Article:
By Jim Cashel
Over the past two decades at Forum One I’ve been fortunate to enjoy a front row seat to the transformative influence of the internet. Forum One’s hundreds of partners use online tools and information to promote health, education, global development, environmental programs, and other worthy pursuits in novel and consequential ways.
Amazingly, however, after 25 years of growth of the internet, half the planet still has no internet access. Fortunately that is changing quickly. Over the next 3-5 years, the internet will reach the 3.5 billion people currently without access. A number of new technologies — such as low earth orbit satellites, balloons, drones, and others — are hastening this extension.
This is a big story and one full of promise. To explore it further, I’ve taken leave from Forum One to spend this fall semester at the Harvard Kennedy School as a Visiting Fellow. While on campus I’ll be researching broadband extension in the developing world and its impact on media.
I’ve gotten a head start in the research. Over the last six months I’ve spent time in a dozen developing countries that are just now getting broadband, or soon will be. I’ve also spent time in many of the tech firms driving broadband expansion, including Facebook, Amazon, and GoogleX.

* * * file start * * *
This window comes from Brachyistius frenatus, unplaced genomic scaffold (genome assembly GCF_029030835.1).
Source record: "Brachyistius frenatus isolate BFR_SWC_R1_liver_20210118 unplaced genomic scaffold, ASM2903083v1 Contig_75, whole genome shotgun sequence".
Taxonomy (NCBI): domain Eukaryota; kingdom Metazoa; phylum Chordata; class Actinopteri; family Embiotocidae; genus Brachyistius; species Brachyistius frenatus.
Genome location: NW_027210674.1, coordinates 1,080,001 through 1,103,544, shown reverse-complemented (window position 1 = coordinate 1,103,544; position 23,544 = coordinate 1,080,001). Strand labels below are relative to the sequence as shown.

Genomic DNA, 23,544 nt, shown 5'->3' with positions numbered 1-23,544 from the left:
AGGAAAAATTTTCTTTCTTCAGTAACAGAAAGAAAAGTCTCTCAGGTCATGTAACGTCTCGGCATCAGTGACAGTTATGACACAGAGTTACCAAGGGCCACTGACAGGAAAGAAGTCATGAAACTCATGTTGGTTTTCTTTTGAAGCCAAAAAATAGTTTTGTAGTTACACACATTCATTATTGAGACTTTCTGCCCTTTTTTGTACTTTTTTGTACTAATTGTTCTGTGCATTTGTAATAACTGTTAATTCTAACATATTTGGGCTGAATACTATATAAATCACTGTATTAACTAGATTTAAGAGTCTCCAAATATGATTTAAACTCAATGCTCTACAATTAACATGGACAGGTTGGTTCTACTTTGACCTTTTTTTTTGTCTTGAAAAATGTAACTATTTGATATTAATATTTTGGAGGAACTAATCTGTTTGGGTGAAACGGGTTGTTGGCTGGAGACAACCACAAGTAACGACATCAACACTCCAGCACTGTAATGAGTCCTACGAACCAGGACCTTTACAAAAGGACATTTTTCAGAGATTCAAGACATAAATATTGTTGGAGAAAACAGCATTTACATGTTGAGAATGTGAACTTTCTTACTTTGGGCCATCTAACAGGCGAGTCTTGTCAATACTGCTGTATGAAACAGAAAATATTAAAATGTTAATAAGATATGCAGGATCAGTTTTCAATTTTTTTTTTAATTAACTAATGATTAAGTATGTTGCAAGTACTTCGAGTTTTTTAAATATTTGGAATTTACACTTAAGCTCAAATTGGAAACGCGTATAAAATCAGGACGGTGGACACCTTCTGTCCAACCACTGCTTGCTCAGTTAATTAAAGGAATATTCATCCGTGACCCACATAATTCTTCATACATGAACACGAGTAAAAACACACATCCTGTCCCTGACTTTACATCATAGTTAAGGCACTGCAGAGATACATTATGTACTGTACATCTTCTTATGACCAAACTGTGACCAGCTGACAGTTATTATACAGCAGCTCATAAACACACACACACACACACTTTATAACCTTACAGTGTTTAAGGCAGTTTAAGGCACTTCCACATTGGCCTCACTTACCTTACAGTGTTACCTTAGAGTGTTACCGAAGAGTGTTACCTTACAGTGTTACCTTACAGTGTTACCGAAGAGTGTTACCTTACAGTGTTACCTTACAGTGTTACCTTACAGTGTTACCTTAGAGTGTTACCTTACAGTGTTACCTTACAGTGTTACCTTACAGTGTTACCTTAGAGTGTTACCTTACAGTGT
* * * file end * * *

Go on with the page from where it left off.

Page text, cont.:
It’s important to note that the half of the planet currently without broadband is the “poor half” of the planet, including many people living in poverty. The first time arrival of the internet offers many new opportunities, including better information, online health, distance education, mobile banking, and government services — all of which can be transformative for poor communities. The internet can also bring many problems, including hate speech, fake news, fraud, pornography, and much more. How can we make sure we take advantage of the opportunity and limit the peril? I’ll be exploring this quandary while at Harvard.
In some ways Forum One began at the Harvard Kennedy School: when I was a graduate student there, the internet was just starting to become consequential. Conversations with two of my classmates, Dave Witzel and Chris Wolz, eventually resulted in the founding of Forum One. We honestly had no idea at the time just how consequential the internet would become.
Today, the internet is about to reach the half of the planet that still doesn’t have online access. It’s great to be back at the Kennedy School to explore this topic, and contemplate the opportunities and consequences of the internet in the coming years.